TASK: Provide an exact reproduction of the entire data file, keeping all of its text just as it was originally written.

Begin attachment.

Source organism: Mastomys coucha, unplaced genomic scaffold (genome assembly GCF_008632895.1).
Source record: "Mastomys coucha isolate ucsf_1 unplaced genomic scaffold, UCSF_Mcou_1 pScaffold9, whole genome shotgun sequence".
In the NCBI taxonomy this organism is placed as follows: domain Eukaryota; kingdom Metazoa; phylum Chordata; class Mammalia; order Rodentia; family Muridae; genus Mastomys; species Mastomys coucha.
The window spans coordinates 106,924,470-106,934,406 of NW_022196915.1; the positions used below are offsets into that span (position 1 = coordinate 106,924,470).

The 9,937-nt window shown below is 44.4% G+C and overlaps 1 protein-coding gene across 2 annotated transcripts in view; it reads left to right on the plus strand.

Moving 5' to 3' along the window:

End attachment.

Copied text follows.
Source organism: Mastomys coucha, unplaced genomic scaffold (genome assembly GCF_008632895.1).
Source record: "Mastomys coucha isolate ucsf_1 unplaced genomic scaffold, UCSF_Mcou_1 pScaffold9, whole genome shotgun sequence".
In the NCBI taxonomy this organism is placed as follows: domain Eukaryota; kingdom Metazoa; phylum Chordata; class Mammalia; order Rodentia; family Muridae; genus Mastomys; species Mastomys coucha.
The window spans coordinates 106,924,470-106,934,406 of NW_022196915.1; the positions used below are offsets into that span (position 1 = coordinate 106,924,470).

The 9,937-nt window shown below is 44.4% G+C and overlaps 1 protein-coding gene across 2 annotated transcripts in view; it reads left to right on the plus strand.

Moving 5' to 3' along the window: